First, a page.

Figure 2 shows the evolution of the OF over time. First, we see a change of level around 2005. In the first five years, from 2000 to early 2005, negative changes in the OF were more often, while in the last 7 years, from 2005 and 2012, changes in the OF have been positive. In this period, the highest positive change in the OF occurred on December 2000, a period that coincided with low unemployment and controlled inflation. The two highest negative changes in the OF in this period occurred on May 2001 and July 2001, a time when the energy crisis was a major source of concern. On the last 7 years, the two lowest changes in the OF are in January 2009 and July 2012, which coincide with recessionary and poor growth periods that followed the subprime crisis and the euro-zone crisis.
The contemporaneous correlations of the factors with macroeconomic and financial variables in the Table 3 confirms the interpretation given to the Optimism Factor. The OF is positively correlated with GDP growth (0.39) and negatively correlated with the expected inflation (−0.51). The OF is negatively correlated with the U.S Dollar/Real exchange rate variation (−0.16), indicating that less optimist minutes and currency depreciation-an indication of higher prices-are related. Finally, the OF is positively correlated with the Ibovespa stocks index (0.09), although only slightly.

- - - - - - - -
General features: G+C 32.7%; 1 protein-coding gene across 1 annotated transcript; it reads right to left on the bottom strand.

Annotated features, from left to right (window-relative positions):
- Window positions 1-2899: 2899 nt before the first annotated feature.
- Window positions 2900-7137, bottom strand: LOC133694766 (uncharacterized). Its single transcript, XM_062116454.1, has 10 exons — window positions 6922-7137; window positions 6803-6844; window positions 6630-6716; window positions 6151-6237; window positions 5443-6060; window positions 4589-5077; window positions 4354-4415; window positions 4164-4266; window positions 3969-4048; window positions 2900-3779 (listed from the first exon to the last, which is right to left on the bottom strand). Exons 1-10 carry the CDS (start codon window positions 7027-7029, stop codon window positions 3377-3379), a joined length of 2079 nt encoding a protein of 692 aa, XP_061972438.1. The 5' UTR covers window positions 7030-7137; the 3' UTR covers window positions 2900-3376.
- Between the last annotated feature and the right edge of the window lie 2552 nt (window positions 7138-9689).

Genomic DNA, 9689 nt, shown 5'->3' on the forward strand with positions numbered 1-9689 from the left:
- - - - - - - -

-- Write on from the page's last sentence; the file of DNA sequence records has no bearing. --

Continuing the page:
4. OF AND FUTURE INTEREST RATES
Future interest rates traded in the BM&F Bovespa Stock Exchange provide a natural measure of investor’s perception about future monetary policy decisions. In order to quantify such perception, we use six different contract maturities: one month, three months, six months, one year and two years. The data on futures contracts were obtained from the BM&F Bovespa website. Table 4 shows some descriptive statistics.
1 month | 3 months | 6 months | 1 year | 2 years | |
---|---|---|---|---|---|
Mean | 12.29 | 12.25 | 12.24 | 12.34 | 12.63 |
Median | 11.62 | 11.55 | 11.56 | 11.88 | 12.22 |
Stdev | 3.37 | 3.34 | 3.24 | 3.03 | 2.62 |
Min | 6.97 | 7.03 | 6.92 | 6.87 | 7.31 |
Max | 19.82 | 19.88 | 19.74 | 19.42 | 18.78 |
4.1. Effects in the Level of the Interest Rates
Let {1,2,...,Tβ} denote the set of COPOM meetings. ∆γ^{m}_{tβ} is the variation of the future interest rate in t the contract with m months to maturity on the day the minute was released (i.e. in the closing price of the day the minute was released against the closing price one day before). We measure the shock in the communication from meeting tβas as the variation in optimism factor with respect to its previous value observed at the t−1 COPOM meeting. That is, communication shock is measured by ∆OF = OF_{tβ}−OF_{t−1}.